Manufacturers have a huge opportunity to grow sales in the channel, writes NICK SHANAGHER
A million small businesses are supplied by the wholesale sector and that is a huge opportunity for manufacturers. But are they geared up to seize it? FWD chief executive James Bielby used his conference last month to put the case for a new approach. He was supported by Booker’s Charles Wilson and Coca-Cola Enterprises’ Darren Goldney.
In his memoir, Ray Kroc, the founder of McDonald’s, talks about his early career and his first big sale of paper cups to Walgreens.
‘The best part of it for me personally was that every time I saw a new Walgreen’s store going up it meant new business. This sort of multiplication was clearly the way to go. I spent less and less time chasing pushcart vendors around the West Side, and more time cultivating large accounts where big turnover would automatically winch in sales in the thousands and hundreds of thousands.’
6 important messages from the conference
- THE OPPORTUNITY IS BIG: Coca-Cola Enterprises says that the wholesale channel offers some 4.5 billion sales opportunities, compared to 36 million for the multiples.
- THE WORLD IS CHANGING: Multiples are not what they used to be. Charles Wilson told delegates that the age of the supermarket and hypermarket is “grinding to a halt”.
- CONVINCE SUPPLIERS: Wholesalers must convince suppliers of the advantages of wholesale: low-cost, day-one distribution of new products, compliance and access to places manufacturers cannot reach.
- SUPPLIERS MUST DO TWO THINGS DIFFERENTLY: Develop the right price points for the channel with sufficient margins and recognise that wholesalers can influence the whole store-proposition.
- WHOLESALERS MUST DO TWO THINGS DIFFERENTLY: Stop ‘chasing the case’ – develop the business so that the whole category grows, and maintain the focus on promotional and core-range compliance.
- BE PREPARED TO TAKE ON THE CHALLENGE: The 4.5 billion opportunities are easy to visualise
- but hard to realise, partly because shoppers are behaving differently… sales and marketing are getting harder.
In the UK grocery market, for the past 60 years, his strategy – put effort into attaching your product to a growing franchise and you can automatically winch in sales – has won. Wholesalers watched as their network power was eroded by the multiples, which enjoyed year after year of growth.
Today, wholesale is supporting smaller businesses to fight back. Part of this is down to the wholesalers’ ability to leverage a customer base of a million outlets from cinemas and sports centres to c-stores and cafes. Part of this is down to demographics.
4.5 billion opportunities
Darren Goldney, sales and customer development director at Coca-Cola Enterprises, calculates that the wholesale channel offers some 4.5 billion sales opportunities, compared to 36 million in multiples.
You need to take a moment to think about what he is saying. Can small enterprises really outsell the multiples’ 8,000 outlets by a factor of 125 to one? Is the prize mythical or achievable?
Goldney believes the latter but says wholesalers need to convince that they offer a sustainable margin and growth opportunity. “We can talk opportunities until the cows come home but if they are unrealised then that is self-defeating,” he says.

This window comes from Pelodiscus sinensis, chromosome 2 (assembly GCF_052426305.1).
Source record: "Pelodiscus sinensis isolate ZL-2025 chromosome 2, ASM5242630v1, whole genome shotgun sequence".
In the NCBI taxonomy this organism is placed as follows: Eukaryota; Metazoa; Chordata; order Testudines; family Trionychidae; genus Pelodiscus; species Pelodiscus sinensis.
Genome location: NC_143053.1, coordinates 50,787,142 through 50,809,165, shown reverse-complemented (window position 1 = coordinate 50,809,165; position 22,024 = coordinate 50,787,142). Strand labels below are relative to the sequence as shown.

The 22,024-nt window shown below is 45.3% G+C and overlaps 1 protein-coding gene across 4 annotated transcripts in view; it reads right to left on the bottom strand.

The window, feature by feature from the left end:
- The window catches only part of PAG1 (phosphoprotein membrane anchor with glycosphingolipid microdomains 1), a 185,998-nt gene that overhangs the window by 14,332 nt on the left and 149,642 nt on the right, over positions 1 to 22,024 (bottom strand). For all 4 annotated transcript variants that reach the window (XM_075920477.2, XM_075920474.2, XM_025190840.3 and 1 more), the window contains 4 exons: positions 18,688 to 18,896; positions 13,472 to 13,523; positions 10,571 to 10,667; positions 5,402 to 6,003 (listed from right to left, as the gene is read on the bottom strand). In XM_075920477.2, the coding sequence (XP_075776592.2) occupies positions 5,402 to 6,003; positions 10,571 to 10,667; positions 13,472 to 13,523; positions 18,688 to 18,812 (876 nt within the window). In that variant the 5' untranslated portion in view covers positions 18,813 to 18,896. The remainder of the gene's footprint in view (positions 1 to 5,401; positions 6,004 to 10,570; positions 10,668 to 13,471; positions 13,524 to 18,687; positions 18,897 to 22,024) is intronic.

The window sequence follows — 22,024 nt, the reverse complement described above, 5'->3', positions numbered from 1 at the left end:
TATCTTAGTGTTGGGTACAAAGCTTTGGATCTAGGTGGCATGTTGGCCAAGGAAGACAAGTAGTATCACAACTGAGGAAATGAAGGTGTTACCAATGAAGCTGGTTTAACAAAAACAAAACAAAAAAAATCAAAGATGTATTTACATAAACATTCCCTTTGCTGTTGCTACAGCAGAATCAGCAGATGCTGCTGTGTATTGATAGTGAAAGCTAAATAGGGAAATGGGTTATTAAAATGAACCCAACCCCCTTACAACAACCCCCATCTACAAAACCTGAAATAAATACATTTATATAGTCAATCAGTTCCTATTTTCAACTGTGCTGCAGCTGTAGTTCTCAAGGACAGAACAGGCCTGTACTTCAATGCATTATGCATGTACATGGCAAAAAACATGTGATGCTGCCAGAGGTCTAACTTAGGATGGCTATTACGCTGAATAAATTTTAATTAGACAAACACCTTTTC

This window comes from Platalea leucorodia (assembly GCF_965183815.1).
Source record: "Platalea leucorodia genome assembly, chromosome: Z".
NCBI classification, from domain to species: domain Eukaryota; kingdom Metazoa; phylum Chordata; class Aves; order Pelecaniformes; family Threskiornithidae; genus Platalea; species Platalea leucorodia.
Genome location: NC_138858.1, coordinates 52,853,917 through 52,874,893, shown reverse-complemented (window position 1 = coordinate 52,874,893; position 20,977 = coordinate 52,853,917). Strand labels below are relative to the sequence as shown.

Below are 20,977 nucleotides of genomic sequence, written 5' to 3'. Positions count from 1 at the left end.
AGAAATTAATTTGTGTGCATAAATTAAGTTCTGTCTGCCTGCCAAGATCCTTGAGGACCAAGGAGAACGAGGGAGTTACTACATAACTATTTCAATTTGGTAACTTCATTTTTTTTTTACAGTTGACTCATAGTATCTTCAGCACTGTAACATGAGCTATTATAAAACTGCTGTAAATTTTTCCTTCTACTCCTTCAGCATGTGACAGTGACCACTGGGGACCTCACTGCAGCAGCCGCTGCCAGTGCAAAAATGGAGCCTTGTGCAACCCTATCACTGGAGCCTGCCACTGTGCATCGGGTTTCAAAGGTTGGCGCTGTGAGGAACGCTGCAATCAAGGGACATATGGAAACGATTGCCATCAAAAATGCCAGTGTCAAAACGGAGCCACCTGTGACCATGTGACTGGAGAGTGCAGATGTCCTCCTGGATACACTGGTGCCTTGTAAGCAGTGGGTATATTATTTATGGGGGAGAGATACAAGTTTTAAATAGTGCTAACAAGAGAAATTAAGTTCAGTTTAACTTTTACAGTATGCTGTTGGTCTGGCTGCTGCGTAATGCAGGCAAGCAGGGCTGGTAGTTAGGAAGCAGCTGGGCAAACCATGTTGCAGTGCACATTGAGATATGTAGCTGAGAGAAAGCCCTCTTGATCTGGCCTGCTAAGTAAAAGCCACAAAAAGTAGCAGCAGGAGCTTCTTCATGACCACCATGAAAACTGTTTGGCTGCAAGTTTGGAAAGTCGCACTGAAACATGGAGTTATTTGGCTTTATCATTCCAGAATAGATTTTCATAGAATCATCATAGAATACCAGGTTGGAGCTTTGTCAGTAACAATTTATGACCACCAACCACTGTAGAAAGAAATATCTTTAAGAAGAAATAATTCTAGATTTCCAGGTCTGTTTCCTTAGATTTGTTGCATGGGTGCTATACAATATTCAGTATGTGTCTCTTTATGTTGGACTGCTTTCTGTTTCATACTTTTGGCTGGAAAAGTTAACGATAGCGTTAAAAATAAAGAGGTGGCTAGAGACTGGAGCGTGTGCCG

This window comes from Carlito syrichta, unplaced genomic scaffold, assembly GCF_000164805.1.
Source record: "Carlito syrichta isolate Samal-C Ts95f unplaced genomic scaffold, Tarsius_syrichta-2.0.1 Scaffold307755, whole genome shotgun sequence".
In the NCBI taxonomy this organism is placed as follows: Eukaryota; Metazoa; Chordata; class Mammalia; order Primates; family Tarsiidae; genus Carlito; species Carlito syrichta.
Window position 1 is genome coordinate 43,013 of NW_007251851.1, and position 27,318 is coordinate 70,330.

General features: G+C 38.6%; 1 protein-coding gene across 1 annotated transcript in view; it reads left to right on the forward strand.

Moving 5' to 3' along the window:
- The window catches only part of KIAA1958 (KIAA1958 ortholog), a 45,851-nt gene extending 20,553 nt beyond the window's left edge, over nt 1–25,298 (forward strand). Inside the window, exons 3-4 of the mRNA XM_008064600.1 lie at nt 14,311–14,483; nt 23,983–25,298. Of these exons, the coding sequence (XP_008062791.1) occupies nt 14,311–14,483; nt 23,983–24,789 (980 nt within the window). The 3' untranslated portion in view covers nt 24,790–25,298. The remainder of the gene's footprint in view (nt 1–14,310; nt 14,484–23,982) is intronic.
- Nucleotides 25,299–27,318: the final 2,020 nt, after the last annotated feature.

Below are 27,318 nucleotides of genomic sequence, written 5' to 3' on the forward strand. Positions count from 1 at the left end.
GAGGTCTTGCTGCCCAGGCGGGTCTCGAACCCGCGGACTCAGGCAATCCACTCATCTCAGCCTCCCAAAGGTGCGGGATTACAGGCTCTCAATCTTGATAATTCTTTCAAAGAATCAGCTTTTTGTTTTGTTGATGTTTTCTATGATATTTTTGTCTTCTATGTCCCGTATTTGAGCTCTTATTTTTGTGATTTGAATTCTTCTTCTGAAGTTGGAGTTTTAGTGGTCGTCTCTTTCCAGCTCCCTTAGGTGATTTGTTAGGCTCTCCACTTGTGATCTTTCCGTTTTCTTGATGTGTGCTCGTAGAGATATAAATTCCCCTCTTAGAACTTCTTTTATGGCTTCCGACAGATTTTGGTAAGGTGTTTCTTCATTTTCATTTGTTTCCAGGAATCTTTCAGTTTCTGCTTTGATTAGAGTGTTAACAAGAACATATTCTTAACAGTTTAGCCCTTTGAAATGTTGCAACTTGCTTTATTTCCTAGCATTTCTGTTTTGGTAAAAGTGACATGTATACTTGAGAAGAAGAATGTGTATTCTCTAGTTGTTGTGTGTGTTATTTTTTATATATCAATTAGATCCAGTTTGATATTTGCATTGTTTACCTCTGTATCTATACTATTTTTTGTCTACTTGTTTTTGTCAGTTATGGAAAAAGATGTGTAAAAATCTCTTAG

Wholesalers have to offer low-cost, day one distribution of new products, compliance for what’s paid for, and access and influence where manufacturers cannot reach (pubs for example). There are signs that wholesalers can do this. Goldney shared examples of success from his company, rival Britvic and Heinz.
What do wholesalers and suppliers need to do differently? Goldney has four points.
Firstly, instead of ‘chasing the case’, with wholesalers seeking more margin on top sellers, they should consider how to develop the business so the category grows.
Secondly, wholesalers must maintain the good focus on promotional and core-range compliance.
Thirdly, suppliers must develop the right price points for the wholesale channel, with sufficient margin to accommodate the price point.
Finally, suppliers should recognise that wholesalers can influence the whole store-proposition and should get behind these initiatives.
Do wholesalers have the focus to seize the opportunity? The answer is yes, if you are Charles Wilson, chief executive of Booker. He quipped that his audience must be bored to death with his slide about focus, drive and breadth, but this did not stop him showing it again.
This is Booker’s successful business strategy. It is simple and it works. Since 2008, Booker has grown sales by £940m by providing customers with choice, price and service, and by £60m through acquisitions. The unspoken small print is that you can trust wholesalers like Booker to deliver margin and sales growth.
“The world is changing. For suppliers for 60 years, it has been a one-way bet. If you had money, you put it into the multiples,” said Wilson.
“It is interesting to look at the latest IGD report. The age of the supermarket and hypermarket is grinding to a halt.”
However, Goldney’s 4.5 billion opportunities are easy to visualise but hard to realise. This is in part because people are behaving differently. After 60 years of using multiples to reach huge audiences, sales and marketing are getting harder.
James Bielby, chief executive of the FWD, is showcasing the best that wholesale offers. The challenge for suppliers is to make the most of the entrepreneurs his members serve. They need to invest in the right price points and margins, and his members need to help them by providing data so they can make better decisions.
The real challenge is for wholesalers themselves to act with discipline. The new networks that they create need to be efficient and customer-focused. Their new benchmark competitor may be Amazon rather than Tesco. Don’t expect an easy ride.